Hemp is a non-psychoactive variety of cannabis sativa L. Hemp is a crop of historical importance in the U.S. and is re-emerging as a popular crop, as it is sought out as a renewable and sustainable resource for a wide variety of consumer and industrial products. Hemp that is grown for fiber, grain, or as an intended health supplement contains less than 0.3% tetrahydrocannabinol (THC). When hemp is grown to produce cannabidiol (CBD) as an intended health supplement, CBD concentrations are relatively high, ranging from 8 to 15%. The hemp flowers are cultivated for maximum growth, as they contain the highest concentrations of CBD. The CBD can also be extracted from other parts of the plant and from plants grown as a row crop for seed or fiber. There is very little research-based information available to growers that are interested in producing high yield and quality hemp for CBD production. In 2018, the Northwest Crops and Soils (NWCS) Program conducted a trial to determine the impact of drying temperature on CBD concentration of hemp flowers.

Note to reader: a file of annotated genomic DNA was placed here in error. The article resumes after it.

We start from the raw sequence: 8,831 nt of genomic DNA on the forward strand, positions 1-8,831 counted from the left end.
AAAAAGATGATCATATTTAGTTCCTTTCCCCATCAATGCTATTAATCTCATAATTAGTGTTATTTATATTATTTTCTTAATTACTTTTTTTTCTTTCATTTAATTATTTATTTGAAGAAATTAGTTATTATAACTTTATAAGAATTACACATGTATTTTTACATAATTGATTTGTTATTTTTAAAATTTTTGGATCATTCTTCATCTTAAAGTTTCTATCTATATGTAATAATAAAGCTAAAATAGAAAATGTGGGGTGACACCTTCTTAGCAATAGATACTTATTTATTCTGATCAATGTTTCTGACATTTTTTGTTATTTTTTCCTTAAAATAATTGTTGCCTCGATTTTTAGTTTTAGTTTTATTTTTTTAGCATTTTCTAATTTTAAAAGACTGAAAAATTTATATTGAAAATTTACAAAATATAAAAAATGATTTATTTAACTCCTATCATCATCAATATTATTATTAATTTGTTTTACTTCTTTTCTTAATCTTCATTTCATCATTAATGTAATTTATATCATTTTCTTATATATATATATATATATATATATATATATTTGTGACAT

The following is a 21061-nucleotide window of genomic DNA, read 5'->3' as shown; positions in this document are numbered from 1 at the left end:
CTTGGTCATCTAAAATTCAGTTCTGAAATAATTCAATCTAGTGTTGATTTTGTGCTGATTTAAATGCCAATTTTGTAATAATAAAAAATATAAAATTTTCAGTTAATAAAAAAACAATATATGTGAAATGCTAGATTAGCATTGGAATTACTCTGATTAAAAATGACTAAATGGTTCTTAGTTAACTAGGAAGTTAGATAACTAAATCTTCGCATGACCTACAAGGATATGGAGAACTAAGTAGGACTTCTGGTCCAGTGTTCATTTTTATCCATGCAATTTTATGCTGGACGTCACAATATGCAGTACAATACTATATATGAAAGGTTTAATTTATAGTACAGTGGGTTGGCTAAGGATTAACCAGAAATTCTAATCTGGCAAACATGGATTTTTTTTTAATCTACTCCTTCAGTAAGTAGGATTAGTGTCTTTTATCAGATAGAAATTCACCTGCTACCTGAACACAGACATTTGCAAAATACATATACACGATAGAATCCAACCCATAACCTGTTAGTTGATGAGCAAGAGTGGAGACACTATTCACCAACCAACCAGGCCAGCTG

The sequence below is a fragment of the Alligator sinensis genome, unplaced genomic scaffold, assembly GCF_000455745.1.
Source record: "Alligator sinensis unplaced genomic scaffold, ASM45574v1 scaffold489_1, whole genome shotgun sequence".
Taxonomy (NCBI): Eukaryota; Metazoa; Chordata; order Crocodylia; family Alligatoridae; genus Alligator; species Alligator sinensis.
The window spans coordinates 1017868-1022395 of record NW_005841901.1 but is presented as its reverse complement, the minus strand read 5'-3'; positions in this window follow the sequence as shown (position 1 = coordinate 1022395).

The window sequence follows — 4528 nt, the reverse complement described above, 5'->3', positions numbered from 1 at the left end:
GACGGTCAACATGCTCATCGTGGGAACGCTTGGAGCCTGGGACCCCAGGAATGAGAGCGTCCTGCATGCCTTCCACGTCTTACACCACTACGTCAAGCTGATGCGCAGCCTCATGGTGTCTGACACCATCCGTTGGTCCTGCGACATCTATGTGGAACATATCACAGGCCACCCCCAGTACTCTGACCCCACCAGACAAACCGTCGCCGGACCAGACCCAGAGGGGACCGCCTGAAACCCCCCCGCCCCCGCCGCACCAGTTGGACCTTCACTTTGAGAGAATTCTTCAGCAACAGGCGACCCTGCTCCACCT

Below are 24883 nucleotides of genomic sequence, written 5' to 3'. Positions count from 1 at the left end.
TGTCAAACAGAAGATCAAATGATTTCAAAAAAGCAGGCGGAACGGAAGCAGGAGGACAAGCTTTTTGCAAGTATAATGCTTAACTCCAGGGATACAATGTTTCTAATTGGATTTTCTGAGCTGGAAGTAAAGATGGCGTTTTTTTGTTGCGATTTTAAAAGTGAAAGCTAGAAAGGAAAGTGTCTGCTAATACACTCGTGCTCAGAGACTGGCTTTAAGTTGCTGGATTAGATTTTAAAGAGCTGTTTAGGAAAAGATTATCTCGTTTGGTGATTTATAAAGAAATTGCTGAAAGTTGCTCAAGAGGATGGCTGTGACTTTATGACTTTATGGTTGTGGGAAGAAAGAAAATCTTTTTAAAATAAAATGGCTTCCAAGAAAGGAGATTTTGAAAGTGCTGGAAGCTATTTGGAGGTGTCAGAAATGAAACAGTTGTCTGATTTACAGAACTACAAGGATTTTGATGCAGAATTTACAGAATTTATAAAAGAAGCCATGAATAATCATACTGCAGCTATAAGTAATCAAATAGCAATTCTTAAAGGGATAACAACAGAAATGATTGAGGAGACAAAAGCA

Vermont, University of Vermont, hemp drying trial, cannabidiol

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